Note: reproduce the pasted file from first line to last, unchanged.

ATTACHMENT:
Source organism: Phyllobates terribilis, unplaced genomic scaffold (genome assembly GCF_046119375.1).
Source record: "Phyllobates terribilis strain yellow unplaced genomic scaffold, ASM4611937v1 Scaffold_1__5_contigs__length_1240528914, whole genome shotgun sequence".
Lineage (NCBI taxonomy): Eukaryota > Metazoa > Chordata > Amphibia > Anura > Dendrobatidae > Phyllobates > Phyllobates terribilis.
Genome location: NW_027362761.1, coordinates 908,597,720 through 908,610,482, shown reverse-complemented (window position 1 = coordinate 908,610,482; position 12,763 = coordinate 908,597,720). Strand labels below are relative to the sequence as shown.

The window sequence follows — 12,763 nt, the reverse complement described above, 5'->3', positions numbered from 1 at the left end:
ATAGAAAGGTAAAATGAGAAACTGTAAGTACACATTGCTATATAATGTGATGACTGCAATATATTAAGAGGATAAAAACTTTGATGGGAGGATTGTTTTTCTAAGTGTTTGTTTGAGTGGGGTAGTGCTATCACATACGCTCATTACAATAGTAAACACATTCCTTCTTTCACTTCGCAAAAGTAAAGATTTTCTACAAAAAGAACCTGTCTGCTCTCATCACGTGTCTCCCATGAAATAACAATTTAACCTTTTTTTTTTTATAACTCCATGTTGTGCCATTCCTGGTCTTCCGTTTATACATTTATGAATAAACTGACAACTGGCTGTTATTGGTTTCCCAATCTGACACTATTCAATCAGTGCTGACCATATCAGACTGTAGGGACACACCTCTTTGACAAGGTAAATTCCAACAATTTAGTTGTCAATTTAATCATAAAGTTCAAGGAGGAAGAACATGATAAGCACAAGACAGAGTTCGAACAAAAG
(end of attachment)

Source organism: Phyllobates terribilis, unplaced genomic scaffold (genome assembly GCF_046119375.1).
Source record: "Phyllobates terribilis strain yellow unplaced genomic scaffold, ASM4611937v1 Scaffold_1__5_contigs__length_1240528914, whole genome shotgun sequence".
Lineage (NCBI taxonomy): Eukaryota > Metazoa > Chordata > Amphibia > Anura > Dendrobatidae > Phyllobates > Phyllobates terribilis.
Genome location: NW_027362761.1, coordinates 908,597,720 through 908,610,482, shown reverse-complemented (window position 1 = coordinate 908,610,482; position 12,763 = coordinate 908,597,720). Strand labels below are relative to the sequence as shown.

The window sequence follows — 12,763 nt, the reverse complement described above, 5'->3', positions numbered from 1 at the left end:
ATAGAAAGGTAAAATGAGAAACTGTAAGTACACATTGCTATATAATGTGATGACTGCAATATATTAAGAGGATAAAAACTTTGATGGGAGGATTGTTTTTCTAAGTGTTTGTTTGAGTGGGGTAGTGCTATCACATACGCTCATTACAATAGTAAACACATTCCTTCTTTCACTTCGCAAAAGTAAAGATTTTCTACAAAAAGAACCTGTCTGCTCTCATCACGTGTCTCCCATGAAATAACAATTTAACCTTTTTTTTTTTATAACTCCATGTTGTGCCATTCCTGGTCTTCCGTTTATACATTTATGAATAAACTGACAACTGGCTGTTATTGGTTTCCCAATCTGACACTATTCAATCAGTGCTGACCATATCAGACTGTAGGGACACACCTCTTTGACAAGGTAAATTCCAACAATTTAGTTGTCAATTTAATCATAAAGTTCAAGGAGGAAGAACATGATAAGCACAAGACAGAGTTCGAACAAAAG